In Nathaniel Hawthorne's The Scarlet Letter, what are the "ethics" behind having to wear the scarlet letter?

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If we define ethics as the study or performance of the morally correct, then we will see that Nathaniel Hawthorne’s The Scarlet Letter is not really a novel about “ethics.” In fact, for the most part, Hawthorne makes the enforcers of law and justice in seventeenth century Puritan society look out of touch with human nature and sometimes just plain silly.

Early in the novel, as Hester Prynne emerges from prison with the letter “A” on her breast, she is closely watched by several of the older women.  Hester is on her way to the scaffold to be made a public spectacle before she is given her freedom. Several of the women believe that her punishment is too lenient. In their opinion, the community’s ethical standards are too lax:

The magistrates are God-fearing gentlemen, but merciful overmuch—that is a truth . . . at the very least they should have put the brand of a hot iron on Hester Prynne’s forehead.

Another woman, also in favor of a more severe brand of ethical retribution, interprets Hester’s crime in terms of how it makes the town look:

This woman has brought shame upon us all, and ought to die. Is there not law for it?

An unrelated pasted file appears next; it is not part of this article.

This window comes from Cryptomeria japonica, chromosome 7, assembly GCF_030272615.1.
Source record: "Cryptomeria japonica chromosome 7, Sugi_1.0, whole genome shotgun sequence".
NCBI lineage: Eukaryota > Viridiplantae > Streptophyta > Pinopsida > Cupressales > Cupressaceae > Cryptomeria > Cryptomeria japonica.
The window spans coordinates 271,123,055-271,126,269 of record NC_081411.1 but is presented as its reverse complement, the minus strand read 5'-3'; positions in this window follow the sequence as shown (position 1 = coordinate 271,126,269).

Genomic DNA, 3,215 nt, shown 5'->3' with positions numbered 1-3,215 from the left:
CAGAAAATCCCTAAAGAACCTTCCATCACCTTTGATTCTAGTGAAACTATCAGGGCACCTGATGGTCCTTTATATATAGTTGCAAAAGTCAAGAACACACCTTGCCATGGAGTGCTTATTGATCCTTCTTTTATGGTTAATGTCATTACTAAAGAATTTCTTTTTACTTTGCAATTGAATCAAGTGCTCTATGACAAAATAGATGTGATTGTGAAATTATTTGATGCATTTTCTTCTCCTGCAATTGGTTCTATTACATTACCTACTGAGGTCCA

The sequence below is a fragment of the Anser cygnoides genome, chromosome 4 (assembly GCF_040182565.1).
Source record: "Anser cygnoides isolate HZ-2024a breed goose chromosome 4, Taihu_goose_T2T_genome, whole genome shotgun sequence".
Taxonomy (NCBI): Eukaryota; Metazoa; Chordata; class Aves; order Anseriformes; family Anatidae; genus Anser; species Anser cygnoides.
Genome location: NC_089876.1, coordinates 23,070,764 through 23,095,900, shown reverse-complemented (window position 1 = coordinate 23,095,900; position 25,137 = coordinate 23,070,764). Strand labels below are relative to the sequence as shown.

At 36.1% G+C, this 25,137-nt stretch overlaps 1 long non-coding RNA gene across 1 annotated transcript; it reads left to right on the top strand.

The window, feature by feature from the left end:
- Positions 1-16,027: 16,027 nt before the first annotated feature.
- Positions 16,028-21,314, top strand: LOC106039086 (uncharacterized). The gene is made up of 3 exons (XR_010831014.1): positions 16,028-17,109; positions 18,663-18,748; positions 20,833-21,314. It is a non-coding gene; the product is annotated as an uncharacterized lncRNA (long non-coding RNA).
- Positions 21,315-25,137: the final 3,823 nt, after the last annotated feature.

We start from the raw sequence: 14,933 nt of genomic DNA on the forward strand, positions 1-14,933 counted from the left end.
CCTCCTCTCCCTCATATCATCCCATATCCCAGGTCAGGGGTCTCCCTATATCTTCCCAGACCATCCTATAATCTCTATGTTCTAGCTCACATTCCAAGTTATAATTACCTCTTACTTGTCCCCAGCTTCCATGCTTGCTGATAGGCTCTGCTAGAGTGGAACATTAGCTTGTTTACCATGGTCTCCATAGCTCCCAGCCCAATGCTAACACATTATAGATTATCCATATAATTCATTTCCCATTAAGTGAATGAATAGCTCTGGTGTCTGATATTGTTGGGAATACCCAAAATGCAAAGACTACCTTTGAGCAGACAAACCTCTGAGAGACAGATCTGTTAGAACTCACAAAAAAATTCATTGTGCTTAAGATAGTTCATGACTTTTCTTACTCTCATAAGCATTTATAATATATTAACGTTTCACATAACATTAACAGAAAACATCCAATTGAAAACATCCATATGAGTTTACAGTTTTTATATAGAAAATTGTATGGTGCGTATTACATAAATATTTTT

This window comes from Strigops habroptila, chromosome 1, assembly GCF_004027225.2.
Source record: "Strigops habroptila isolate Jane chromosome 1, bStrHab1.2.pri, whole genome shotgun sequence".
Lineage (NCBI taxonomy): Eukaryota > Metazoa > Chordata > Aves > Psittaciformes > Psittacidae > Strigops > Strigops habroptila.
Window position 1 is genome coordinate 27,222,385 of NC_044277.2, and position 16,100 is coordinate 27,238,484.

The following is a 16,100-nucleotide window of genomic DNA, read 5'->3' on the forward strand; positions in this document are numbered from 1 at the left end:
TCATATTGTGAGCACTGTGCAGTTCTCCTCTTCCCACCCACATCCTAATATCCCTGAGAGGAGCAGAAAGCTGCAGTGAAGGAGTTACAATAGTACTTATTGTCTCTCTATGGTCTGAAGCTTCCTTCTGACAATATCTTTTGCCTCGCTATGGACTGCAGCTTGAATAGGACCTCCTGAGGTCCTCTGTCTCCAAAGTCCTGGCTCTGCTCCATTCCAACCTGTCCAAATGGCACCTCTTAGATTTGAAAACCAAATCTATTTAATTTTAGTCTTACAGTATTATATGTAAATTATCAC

So, ethically speaking, the colonial, Puritan Boston is not of one mind regarding the appropriate punishment of Hester Prynne. However, the town has made a public event of Hester’s punishment. A procession of citizens follows her from the prison to the scaffold. Kids have even been let out of school. It’s interesting to note, however, that the students do not really know what is going on.

A crowd of eager and curious schoolboys, understanding little of the matter in hand except that it gave them a half-holiday, ran before her progress, turning their heads continually to stare into her face.

For such a supposedly egregious violation of ethics, one might expect schoolboys to know what the cause of all the fuss was about. The fact that they do not undermines the idea that Hester Prynne is such a danger to society.

Finally, later in the novel, we see that Hester has, by virtue of her kind and sympathetic service to the sick and needy in the community, transformed the meaning of the scarlet letter:

Such helpfulness was found in her—so much power to do and power to sympathize—that many people refused to interpret the scarlet “A” by its original signification. They said that it meant “Able”; so strong was Hester Prynne, with a woman’s strength.

By reversing the meaning of the letter A to something positive, Hawthorne has cast doubt on the ethical judgment of the town leaders. In the end it Hester who is good and kind, and yes, perhaps even ethically righteous in her own way.


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